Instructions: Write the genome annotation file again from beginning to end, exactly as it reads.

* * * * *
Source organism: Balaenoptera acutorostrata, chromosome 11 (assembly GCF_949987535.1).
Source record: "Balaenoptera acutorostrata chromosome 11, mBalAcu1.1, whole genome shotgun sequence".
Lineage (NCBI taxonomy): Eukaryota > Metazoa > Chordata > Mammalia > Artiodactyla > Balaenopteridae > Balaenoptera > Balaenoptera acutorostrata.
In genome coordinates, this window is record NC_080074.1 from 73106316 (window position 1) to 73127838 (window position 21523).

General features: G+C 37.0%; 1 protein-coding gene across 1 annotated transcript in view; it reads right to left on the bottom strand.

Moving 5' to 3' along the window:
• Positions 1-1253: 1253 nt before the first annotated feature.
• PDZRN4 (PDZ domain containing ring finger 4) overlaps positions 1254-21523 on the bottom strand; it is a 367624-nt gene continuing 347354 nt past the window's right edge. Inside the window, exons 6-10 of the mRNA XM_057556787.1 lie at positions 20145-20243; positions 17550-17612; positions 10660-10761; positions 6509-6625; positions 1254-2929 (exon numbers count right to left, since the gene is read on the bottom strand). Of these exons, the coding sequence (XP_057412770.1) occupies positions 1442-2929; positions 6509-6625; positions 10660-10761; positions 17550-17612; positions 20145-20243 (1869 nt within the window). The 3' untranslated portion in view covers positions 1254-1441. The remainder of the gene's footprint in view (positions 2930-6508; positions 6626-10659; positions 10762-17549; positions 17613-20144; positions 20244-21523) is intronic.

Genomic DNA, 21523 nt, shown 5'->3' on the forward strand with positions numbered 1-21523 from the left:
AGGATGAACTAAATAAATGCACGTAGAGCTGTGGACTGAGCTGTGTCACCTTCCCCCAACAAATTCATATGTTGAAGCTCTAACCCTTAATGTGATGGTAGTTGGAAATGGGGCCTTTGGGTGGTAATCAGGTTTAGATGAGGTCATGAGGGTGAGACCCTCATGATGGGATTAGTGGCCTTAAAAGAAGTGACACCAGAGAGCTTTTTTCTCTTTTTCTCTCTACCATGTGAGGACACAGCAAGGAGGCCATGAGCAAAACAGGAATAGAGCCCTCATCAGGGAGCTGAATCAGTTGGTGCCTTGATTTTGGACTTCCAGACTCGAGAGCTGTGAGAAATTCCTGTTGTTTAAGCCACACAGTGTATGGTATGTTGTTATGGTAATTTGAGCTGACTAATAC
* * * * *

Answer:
Source organism: Balaenoptera acutorostrata, chromosome 11 (assembly GCF_949987535.1).
Source record: "Balaenoptera acutorostrata chromosome 11, mBalAcu1.1, whole genome shotgun sequence".
Lineage (NCBI taxonomy): Eukaryota > Metazoa > Chordata > Mammalia > Artiodactyla > Balaenopteridae > Balaenoptera > Balaenoptera acutorostrata.
In genome coordinates, this window is record NC_080074.1 from 73106316 (window position 1) to 73127838 (window position 21523).

General features: G+C 37.0%; 1 protein-coding gene across 1 annotated transcript in view; it reads right to left on the bottom strand.

Moving 5' to 3' along the window:
• Positions 1-1253: 1253 nt before the first annotated feature.
• PDZRN4 (PDZ domain containing ring finger 4) overlaps positions 1254-21523 on the bottom strand; it is a 367624-nt gene continuing 347354 nt past the window's right edge. Inside the window, exons 6-10 of the mRNA XM_057556787.1 lie at positions 20145-20243; positions 17550-17612; positions 10660-10761; positions 6509-6625; positions 1254-2929 (exon numbers count right to left, since the gene is read on the bottom strand). Of these exons, the coding sequence (XP_057412770.1) occupies positions 1442-2929; positions 6509-6625; positions 10660-10761; positions 17550-17612; positions 20145-20243 (1869 nt within the window). The 3' untranslated portion in view covers positions 1254-1441. The remainder of the gene's footprint in view (positions 2930-6508; positions 6626-10659; positions 10762-17549; positions 17613-20144; positions 20244-21523) is intronic.

Genomic DNA, 21523 nt, shown 5'->3' on the forward strand with positions numbered 1-21523 from the left:
AGGATGAACTAAATAAATGCACGTAGAGCTGTGGACTGAGCTGTGTCACCTTCCCCCAACAAATTCATATGTTGAAGCTCTAACCCTTAATGTGATGGTAGTTGGAAATGGGGCCTTTGGGTGGTAATCAGGTTTAGATGAGGTCATGAGGGTGAGACCCTCATGATGGGATTAGTGGCCTTAAAAGAAGTGACACCAGAGAGCTTTTTTCTCTTTTTCTCTCTACCATGTGAGGACACAGCAAGGAGGCCATGAGCAAAACAGGAATAGAGCCCTCATCAGGGAGCTGAATCAGTTGGTGCCTTGATTTTGGACTTCCAGACTCGAGAGCTGTGAGAAATTCCTGTTGTTTAAGCCACACAGTGTATGGTATGTTGTTATGGTAATTTGAGCTGACTAATAC